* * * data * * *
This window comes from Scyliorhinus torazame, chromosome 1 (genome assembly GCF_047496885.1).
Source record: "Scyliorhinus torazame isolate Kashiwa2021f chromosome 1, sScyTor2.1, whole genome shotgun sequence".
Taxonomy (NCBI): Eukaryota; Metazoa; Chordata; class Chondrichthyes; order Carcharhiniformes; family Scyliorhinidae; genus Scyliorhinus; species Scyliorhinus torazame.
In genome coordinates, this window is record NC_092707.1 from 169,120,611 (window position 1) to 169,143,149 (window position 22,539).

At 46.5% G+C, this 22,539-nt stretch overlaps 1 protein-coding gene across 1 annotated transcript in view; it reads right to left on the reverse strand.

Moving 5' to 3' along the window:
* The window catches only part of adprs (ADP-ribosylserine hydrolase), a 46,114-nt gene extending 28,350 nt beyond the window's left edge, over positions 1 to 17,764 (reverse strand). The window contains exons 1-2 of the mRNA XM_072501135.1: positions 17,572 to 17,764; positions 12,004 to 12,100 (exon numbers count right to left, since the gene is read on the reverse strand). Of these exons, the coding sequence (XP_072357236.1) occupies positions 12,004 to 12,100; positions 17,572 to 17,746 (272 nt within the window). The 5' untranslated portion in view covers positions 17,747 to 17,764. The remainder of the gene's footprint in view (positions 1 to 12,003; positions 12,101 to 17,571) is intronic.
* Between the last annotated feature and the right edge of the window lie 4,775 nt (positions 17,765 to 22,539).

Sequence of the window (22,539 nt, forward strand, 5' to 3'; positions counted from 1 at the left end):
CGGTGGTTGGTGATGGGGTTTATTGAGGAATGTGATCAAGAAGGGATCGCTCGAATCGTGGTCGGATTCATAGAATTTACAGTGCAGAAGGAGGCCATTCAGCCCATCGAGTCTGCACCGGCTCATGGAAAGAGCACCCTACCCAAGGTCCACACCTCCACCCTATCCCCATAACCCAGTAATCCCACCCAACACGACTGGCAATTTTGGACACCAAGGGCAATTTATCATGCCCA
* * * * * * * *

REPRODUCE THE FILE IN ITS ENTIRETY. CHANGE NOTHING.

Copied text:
This window comes from Scyliorhinus torazame, chromosome 1 (genome assembly GCF_047496885.1).
Source record: "Scyliorhinus torazame isolate Kashiwa2021f chromosome 1, sScyTor2.1, whole genome shotgun sequence".
Taxonomy (NCBI): Eukaryota; Metazoa; Chordata; class Chondrichthyes; order Carcharhiniformes; family Scyliorhinidae; genus Scyliorhinus; species Scyliorhinus torazame.
In genome coordinates, this window is record NC_092707.1 from 169,120,611 (window position 1) to 169,143,149 (window position 22,539).

At 46.5% G+C, this 22,539-nt stretch overlaps 1 protein-coding gene across 1 annotated transcript in view; it reads right to left on the reverse strand.

Moving 5' to 3' along the window:
* The window catches only part of adprs (ADP-ribosylserine hydrolase), a 46,114-nt gene extending 28,350 nt beyond the window's left edge, over positions 1 to 17,764 (reverse strand). The window contains exons 1-2 of the mRNA XM_072501135.1: positions 17,572 to 17,764; positions 12,004 to 12,100 (exon numbers count right to left, since the gene is read on the reverse strand). Of these exons, the coding sequence (XP_072357236.1) occupies positions 12,004 to 12,100; positions 17,572 to 17,746 (272 nt within the window). The 5' untranslated portion in view covers positions 17,747 to 17,764. The remainder of the gene's footprint in view (positions 1 to 12,003; positions 12,101 to 17,571) is intronic.
* Between the last annotated feature and the right edge of the window lie 4,775 nt (positions 17,765 to 22,539).

Sequence of the window (22,539 nt, forward strand, 5' to 3'; positions counted from 1 at the left end):
CGGTGGTTGGTGATGGGGTTTATTGAGGAATGTGATCAAGAAGGGATCGCTCGAATCGTGGTCGGATTCATAGAATTTACAGTGCAGAAGGAGGCCATTCAGCCCATCGAGTCTGCACCGGCTCATGGAAAGAGCACCCTACCCAAGGTCCACACCTCCACCCTATCCCCATAACCCAGTAATCCCACCCAACACGACTGGCAATTTTGGACACCAAGGGCAATTTATCATGCCCA